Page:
"Just Enough" Sample Preparation: A Proven Trend in Sample Analysis - - Chromatography Online
"Just Enough" Sample Preparation: A Proven Trend in Sample Analysis

LCGC Europe
Volume 25, Issue 12, pp. 670-674

Figure 2: Just enough sample preparation represents a continuum of methodologies.
This just enough sample preparation process doesn't always provide the cleanest extract from the sample as more rigorous approaches such as multimodal solid-phase extraction (SPE) or liquid–liquid back extraction might achieve but as long as the extractables do not harm the separation or detection (and, of course, the column or instrument), that's okay. In reality, the sample preparation time can be greatly reduced as long as the final outcome meets the needs of the analyst. Although the mass spectrometer still represents a much higher priced detector than a UV or flame ionization detector, many laboratories are finding them to be a cost-effective way to enhance and speed up their analyses, thereby improving overall productivity and lowering costs. Of course, less-expensive selective detectors such as fluorescence in HPLC and electron capture in GC still allow the practice of just enough sample preparation provided the analytes do not need derivatization.

The concept of just enough sample preparation does not imply one is cutting corners or that more sophisticated protocols are not required. It really represents a continuum of sample preparation procedures as depicted in Figure 2. This figure represents just a few of the many sample preparation methods that are in widespread use. Starting at the top of the figure with filtration, centrifugation and "dilute and shoot", moving down the sample preparation protocols become more selective and more complex, sometimes requiring a greater deal of effort and multiple steps to achieve just enough cleanup to meet the analytical needs. Minimizing the number of sample handling steps in any analytical technique is desirable since the more times the sample is transferred, the greater the chance of analyte loss (or modification), thereby resulting in poorer analytical precision and accuracy. If one or two steps meet the needs of the method that may be sufficient, but in some cases additional sample preparation steps may be needed to get rid of interferences. The need to eliminate or minimize interferences is no greater than that required for liquid chromatography–mass spectrometry (LC–MS) and LC–MS-MS (see below).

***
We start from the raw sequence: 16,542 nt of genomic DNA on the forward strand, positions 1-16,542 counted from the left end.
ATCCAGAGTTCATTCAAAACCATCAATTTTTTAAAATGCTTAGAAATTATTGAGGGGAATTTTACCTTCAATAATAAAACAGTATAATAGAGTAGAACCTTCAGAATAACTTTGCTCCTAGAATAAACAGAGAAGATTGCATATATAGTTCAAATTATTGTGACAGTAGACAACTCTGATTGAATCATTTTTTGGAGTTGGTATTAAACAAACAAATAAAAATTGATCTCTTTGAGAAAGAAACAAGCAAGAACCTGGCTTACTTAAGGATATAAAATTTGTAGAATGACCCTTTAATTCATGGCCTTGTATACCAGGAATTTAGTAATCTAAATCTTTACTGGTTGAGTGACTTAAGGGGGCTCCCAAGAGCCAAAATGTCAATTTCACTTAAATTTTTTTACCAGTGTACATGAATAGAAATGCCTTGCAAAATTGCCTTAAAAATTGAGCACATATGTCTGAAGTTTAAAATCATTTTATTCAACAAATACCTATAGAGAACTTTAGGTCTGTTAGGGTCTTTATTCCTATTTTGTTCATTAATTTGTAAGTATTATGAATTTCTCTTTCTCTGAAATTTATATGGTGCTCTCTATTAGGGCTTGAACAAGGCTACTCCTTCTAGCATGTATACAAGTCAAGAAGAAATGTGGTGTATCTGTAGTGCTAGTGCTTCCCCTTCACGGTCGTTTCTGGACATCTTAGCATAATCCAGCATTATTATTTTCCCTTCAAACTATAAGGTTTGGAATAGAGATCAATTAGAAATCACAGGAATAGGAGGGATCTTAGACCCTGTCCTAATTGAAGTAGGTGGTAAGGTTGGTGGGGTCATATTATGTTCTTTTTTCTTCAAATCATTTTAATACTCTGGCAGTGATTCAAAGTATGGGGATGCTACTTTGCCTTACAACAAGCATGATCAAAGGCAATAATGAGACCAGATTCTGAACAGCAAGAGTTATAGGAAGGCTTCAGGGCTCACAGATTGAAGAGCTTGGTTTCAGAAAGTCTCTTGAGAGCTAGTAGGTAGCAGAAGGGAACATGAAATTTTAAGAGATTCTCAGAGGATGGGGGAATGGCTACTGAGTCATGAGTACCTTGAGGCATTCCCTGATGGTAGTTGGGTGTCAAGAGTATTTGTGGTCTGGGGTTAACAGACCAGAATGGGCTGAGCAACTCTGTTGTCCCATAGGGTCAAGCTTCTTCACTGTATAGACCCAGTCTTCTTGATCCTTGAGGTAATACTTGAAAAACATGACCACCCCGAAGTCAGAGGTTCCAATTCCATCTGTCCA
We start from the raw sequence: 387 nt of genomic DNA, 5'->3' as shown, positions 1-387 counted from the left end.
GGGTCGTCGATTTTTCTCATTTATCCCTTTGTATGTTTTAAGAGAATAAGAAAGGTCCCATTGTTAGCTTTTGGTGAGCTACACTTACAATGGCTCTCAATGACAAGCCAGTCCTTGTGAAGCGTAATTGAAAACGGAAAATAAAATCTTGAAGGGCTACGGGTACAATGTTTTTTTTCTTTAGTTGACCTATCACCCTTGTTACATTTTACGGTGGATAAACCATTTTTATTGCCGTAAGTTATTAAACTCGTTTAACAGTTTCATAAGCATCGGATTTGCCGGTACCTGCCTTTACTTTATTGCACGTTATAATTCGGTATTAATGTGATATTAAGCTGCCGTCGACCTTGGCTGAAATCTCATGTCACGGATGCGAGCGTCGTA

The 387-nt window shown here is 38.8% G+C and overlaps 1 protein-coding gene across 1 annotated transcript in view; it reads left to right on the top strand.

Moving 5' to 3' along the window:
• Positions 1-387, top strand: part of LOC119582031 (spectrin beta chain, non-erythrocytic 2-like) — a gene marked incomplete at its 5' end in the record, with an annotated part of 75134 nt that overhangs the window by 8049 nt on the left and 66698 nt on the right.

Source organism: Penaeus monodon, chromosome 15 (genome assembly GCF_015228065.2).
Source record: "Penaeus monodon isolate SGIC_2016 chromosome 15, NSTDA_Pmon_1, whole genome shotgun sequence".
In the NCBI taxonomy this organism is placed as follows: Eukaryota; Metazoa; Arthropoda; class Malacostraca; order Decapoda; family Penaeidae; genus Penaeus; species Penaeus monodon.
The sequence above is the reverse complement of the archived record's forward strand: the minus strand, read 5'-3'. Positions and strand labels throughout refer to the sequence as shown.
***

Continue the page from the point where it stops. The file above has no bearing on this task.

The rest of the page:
Figure 3: Striking the right balance in sample preparation.
Figure 3 shows a pictorial representation of the just enough sample preparaton concept that actually applies to the entire analytical cycle, but is emphasized for the sample preparation portion. It is here that many workers are faced with achieving the bulk of their selectivity enhancement. Ideally, in an analytical method one always wants to achieve the best result with the least amount of effort and investment. On the other hand, the actual data requirement may not require the ideal result but rather an acceptable result. For example, in screening hundreds of urine samples for the presence of drugs of abuse most samples are negative. Thus, a qualitative analytical method may be sufficient to rule out the presence of an illicit drug. However, if an illegal drug is spotted during the screening test, then a more careful and perhaps more sophisticated look at a positive sample is required for quantitative analysis.

There are many other factors that may influence the choice of the sample preparation techniques used to provide just enough cleanup. An analyst's skill and knowledge are important. The availability of instrumentation, chemicals, consumables and other equipment; the time available to develop a method and to perform the tasks at hand; the complexity and nature of the matrix; the analyte concentration level and stability; the required sample size; the cost per sample (budget); and the safety of the sample preparation technique are just a few of the many considerations that must be taken into account. It is the balance of all of these and other considerations that come into play.


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